Of the death of the Adelantado Juan Ponce de León, first conqueror of the island of Boriquen, that they now call San Juan, and other matters relating to the same island.
Translated by Lilian Carmichael ’20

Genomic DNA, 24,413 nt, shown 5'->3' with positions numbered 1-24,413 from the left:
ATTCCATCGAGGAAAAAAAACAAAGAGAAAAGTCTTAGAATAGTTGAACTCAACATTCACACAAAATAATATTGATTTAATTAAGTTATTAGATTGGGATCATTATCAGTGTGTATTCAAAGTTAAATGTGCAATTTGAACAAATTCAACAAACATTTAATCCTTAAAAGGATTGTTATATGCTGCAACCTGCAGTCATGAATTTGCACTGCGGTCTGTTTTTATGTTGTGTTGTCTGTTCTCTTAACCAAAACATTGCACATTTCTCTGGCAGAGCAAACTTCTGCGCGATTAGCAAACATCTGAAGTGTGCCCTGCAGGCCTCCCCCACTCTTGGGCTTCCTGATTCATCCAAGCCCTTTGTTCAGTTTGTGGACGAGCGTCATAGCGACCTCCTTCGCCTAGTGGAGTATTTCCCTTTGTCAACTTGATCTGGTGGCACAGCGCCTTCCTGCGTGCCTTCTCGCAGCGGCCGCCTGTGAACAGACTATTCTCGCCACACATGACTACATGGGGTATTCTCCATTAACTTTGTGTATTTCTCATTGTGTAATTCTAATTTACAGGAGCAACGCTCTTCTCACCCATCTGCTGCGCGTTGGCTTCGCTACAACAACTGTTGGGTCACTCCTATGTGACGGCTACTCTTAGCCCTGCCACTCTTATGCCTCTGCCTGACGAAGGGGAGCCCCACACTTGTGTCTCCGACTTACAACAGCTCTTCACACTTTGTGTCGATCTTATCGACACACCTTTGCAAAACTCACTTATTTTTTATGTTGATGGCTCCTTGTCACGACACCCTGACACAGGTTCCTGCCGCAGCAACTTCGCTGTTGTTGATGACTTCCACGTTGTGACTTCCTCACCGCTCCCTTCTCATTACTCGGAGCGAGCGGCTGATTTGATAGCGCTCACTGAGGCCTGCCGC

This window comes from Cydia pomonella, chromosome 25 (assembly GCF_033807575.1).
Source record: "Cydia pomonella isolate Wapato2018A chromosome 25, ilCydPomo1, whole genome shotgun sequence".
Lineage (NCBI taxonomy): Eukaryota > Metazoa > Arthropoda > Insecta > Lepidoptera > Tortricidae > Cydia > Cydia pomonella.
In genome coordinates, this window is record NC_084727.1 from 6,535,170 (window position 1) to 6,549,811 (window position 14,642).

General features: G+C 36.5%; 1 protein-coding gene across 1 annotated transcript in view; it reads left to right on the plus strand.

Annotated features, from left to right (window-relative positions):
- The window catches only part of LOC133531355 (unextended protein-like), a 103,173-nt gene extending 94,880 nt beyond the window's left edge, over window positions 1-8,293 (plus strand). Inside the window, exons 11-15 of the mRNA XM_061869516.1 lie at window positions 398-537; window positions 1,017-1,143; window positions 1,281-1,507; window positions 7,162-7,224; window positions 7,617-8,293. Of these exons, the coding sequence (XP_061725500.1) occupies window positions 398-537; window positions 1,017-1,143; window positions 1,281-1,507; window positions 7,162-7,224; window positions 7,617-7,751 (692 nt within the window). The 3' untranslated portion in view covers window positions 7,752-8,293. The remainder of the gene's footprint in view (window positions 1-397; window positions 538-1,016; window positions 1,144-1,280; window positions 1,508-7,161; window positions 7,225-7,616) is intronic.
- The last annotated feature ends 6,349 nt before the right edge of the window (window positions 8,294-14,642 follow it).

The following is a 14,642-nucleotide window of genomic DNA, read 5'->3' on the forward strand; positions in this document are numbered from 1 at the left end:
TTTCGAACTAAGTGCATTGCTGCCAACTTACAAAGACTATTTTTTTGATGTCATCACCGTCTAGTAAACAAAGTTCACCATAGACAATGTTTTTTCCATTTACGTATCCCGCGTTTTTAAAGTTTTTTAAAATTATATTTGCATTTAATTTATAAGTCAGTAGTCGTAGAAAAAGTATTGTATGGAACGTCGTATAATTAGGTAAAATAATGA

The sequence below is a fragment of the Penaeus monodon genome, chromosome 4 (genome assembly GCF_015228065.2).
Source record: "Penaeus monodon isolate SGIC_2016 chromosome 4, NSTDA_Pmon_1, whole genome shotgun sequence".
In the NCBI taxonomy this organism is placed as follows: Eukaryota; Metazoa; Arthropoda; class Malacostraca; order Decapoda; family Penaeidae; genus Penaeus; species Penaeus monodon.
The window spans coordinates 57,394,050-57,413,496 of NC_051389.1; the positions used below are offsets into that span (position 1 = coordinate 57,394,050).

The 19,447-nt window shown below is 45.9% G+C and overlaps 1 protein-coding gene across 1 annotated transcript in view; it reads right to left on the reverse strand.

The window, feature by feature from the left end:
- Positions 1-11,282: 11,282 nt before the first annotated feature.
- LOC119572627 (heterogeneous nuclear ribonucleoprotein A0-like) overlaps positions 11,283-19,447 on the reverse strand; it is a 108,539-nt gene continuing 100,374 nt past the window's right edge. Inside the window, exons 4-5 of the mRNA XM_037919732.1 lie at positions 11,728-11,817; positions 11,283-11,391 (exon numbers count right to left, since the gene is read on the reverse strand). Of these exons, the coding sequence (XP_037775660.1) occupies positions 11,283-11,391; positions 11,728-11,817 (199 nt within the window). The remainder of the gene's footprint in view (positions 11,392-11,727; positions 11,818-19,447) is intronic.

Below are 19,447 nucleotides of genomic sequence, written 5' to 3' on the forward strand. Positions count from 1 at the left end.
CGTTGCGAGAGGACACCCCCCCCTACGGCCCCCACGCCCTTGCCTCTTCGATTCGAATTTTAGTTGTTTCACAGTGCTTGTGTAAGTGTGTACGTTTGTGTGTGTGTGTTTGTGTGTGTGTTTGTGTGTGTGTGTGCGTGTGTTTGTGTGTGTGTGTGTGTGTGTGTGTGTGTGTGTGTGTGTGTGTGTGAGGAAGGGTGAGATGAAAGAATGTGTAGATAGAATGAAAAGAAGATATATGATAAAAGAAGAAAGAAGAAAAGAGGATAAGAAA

It has been told how Juan Ponce de León was removed from the office and governorate of the island of San Juan, and how he went to discover the lands to the North, and how he went in search of that mythical fountain of Bimini, which the Indians claimed made the old become young. And I have seen such changes in men (without the fountain), but not in improving strengths, but in the weakening of the sex drive and in regressing in their actions to children of little understanding; and among the latter we should include Juan Ponce himself while the delusion of giving credit to the Indians in such nonsense lasted, which came at the expense of a fleet of ships and people, since in truth he was an honorable gentleman and noble person who worked very effectively in the conquest and pacification of this island of Hispaniola and the Higuey war. He was also the first to begin to populate and pacify the island of San Juan, as I have said, where he and those with him endured many travails, from war and illness and a serious lack of provisions and other things needed for life. So, as I have said, this captain found that land that they call Florida, and returned to the island of San Juan, and then went to Spain and gave an account of everything to the Catholic King, who, being respectful of his services, gave him the title of adelantado of Bimini and gave him other favors, for which he benefited greatly from the favor of his master, Pero Núñez de Guzmán, High Knight Commander of Calatrava, tutor of the very serene prince don Fernando, now His Majesty the king of the Romans. And he then returned to the island of San Juan and with greater resolution prepared to go and populate the land of which he was now the adelantado, and he spent a lot on his fleet and returned from there broken down and with an arrow wound, from which wound he came to die on the island of Cuba. And he was not the only one to have lost his life, time, and estate in this enterprise; many others who followed him died on the journey and after arriving there, partly at the hands of the Indians, and partly from illnesses; and so ended the adelantado and his appointment.